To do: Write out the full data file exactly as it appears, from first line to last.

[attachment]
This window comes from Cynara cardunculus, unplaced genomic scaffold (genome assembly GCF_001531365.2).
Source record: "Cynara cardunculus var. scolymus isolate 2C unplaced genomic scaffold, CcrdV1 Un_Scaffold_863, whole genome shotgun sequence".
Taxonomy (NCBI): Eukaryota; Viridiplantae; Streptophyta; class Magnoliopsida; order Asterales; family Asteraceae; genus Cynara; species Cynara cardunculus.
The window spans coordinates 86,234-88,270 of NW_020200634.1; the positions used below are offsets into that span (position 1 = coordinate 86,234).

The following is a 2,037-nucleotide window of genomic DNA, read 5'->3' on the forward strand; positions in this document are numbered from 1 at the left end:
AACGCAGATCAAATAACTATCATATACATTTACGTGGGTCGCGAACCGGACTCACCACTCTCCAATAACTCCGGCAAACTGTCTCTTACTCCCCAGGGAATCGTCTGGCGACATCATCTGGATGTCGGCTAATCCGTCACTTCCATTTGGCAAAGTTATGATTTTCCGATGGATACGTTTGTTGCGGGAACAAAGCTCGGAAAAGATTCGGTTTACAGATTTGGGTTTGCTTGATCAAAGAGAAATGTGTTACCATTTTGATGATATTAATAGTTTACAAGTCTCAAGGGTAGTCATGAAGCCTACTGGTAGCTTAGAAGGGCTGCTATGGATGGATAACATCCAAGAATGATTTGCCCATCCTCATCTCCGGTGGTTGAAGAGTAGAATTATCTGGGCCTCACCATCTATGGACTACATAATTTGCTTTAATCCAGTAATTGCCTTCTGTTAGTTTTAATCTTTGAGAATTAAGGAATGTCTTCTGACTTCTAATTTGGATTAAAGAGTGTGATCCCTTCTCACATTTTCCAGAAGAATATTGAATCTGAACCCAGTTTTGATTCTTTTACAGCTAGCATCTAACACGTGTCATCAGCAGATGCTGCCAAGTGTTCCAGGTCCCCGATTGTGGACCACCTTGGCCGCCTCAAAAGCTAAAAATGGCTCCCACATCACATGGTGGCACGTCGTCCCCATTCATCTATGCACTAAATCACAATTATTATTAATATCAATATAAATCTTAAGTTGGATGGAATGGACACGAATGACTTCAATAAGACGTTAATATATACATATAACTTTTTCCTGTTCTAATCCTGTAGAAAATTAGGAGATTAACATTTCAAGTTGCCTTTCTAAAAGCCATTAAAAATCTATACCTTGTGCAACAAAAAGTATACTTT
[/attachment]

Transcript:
This window comes from Cynara cardunculus, unplaced genomic scaffold (genome assembly GCF_001531365.2).
Source record: "Cynara cardunculus var. scolymus isolate 2C unplaced genomic scaffold, CcrdV1 Un_Scaffold_863, whole genome shotgun sequence".
Taxonomy (NCBI): Eukaryota; Viridiplantae; Streptophyta; class Magnoliopsida; order Asterales; family Asteraceae; genus Cynara; species Cynara cardunculus.
The window spans coordinates 86,234-88,270 of NW_020200634.1; the positions used below are offsets into that span (position 1 = coordinate 86,234).

The following is a 2,037-nucleotide window of genomic DNA, read 5'->3' on the forward strand; positions in this document are numbered from 1 at the left end:
AACGCAGATCAAATAACTATCATATACATTTACGTGGGTCGCGAACCGGACTCACCACTCTCCAATAACTCCGGCAAACTGTCTCTTACTCCCCAGGGAATCGTCTGGCGACATCATCTGGATGTCGGCTAATCCGTCACTTCCATTTGGCAAAGTTATGATTTTCCGATGGATACGTTTGTTGCGGGAACAAAGCTCGGAAAAGATTCGGTTTACAGATTTGGGTTTGCTTGATCAAAGAGAAATGTGTTACCATTTTGATGATATTAATAGTTTACAAGTCTCAAGGGTAGTCATGAAGCCTACTGGTAGCTTAGAAGGGCTGCTATGGATGGATAACATCCAAGAATGATTTGCCCATCCTCATCTCCGGTGGTTGAAGAGTAGAATTATCTGGGCCTCACCATCTATGGACTACATAATTTGCTTTAATCCAGTAATTGCCTTCTGTTAGTTTTAATCTTTGAGAATTAAGGAATGTCTTCTGACTTCTAATTTGGATTAAAGAGTGTGATCCCTTCTCACATTTTCCAGAAGAATATTGAATCTGAACCCAGTTTTGATTCTTTTACAGCTAGCATCTAACACGTGTCATCAGCAGATGCTGCCAAGTGTTCCAGGTCCCCGATTGTGGACCACCTTGGCCGCCTCAAAAGCTAAAAATGGCTCCCACATCACATGGTGGCACGTCGTCCCCATTCATCTATGCACTAAATCACAATTATTATTAATATCAATATAAATCTTAAGTTGGATGGAATGGACACGAATGACTTCAATAAGACGTTAATATATACATATAACTTTTTCCTGTTCTAATCCTGTAGAAAATTAGGAGATTAACATTTCAAGTTGCCTTTCTAAAAGCCATTAAAAATCTATACCTTGTGCAACAAAAAGTATACTTT